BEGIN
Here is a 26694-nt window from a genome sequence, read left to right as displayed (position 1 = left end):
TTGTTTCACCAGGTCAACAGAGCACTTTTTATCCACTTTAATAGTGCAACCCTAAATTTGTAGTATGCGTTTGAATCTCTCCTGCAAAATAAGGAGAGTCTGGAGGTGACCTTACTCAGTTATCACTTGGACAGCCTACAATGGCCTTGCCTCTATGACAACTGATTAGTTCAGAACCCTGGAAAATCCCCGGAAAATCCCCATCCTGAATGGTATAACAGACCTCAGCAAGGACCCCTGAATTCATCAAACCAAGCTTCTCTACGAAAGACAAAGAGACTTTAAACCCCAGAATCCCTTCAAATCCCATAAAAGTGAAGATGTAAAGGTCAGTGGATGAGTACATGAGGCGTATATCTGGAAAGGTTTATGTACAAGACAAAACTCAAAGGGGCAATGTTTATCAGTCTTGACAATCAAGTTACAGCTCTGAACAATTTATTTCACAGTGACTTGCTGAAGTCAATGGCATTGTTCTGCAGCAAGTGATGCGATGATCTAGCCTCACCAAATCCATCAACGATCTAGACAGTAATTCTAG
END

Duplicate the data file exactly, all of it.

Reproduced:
Here is a 26694-nt window from a genome sequence, read left to right as displayed (position 1 = left end):
TTGTTTCACCAGGTCAACAGAGCACTTTTTATCCACTTTAATAGTGCAACCCTAAATTTGTAGTATGCGTTTGAATCTCTCCTGCAAAATAAGGAGAGTCTGGAGGTGACCTTACTCAGTTATCACTTGGACAGCCTACAATGGCCTTGCCTCTATGACAACTGATTAGTTCAGAACCCTGGAAAATCCCCGGAAAATCCCCATCCTGAATGGTATAACAGACCTCAGCAAGGACCCCTGAATTCATCAAACCAAGCTTCTCTACGAAAGACAAAGAGACTTTAAACCCCAGAATCCCTTCAAATCCCATAAAAGTGAAGATGTAAAGGTCAGTGGATGAGTACATGAGGCGTATATCTGGAAAGGTTTATGTACAAGACAAAACTCAAAGGGGCAATGTTTATCAGTCTTGACAATCAAGTTACAGCTCTGAACAATTTATTTCACAGTGACTTGCTGAAGTCAATGGCATTGTTCTGCAGCAAGTGATGCGATGATCTAGCCTCACCAAATCCATCAACGATCTAGACAGTAATTCTAG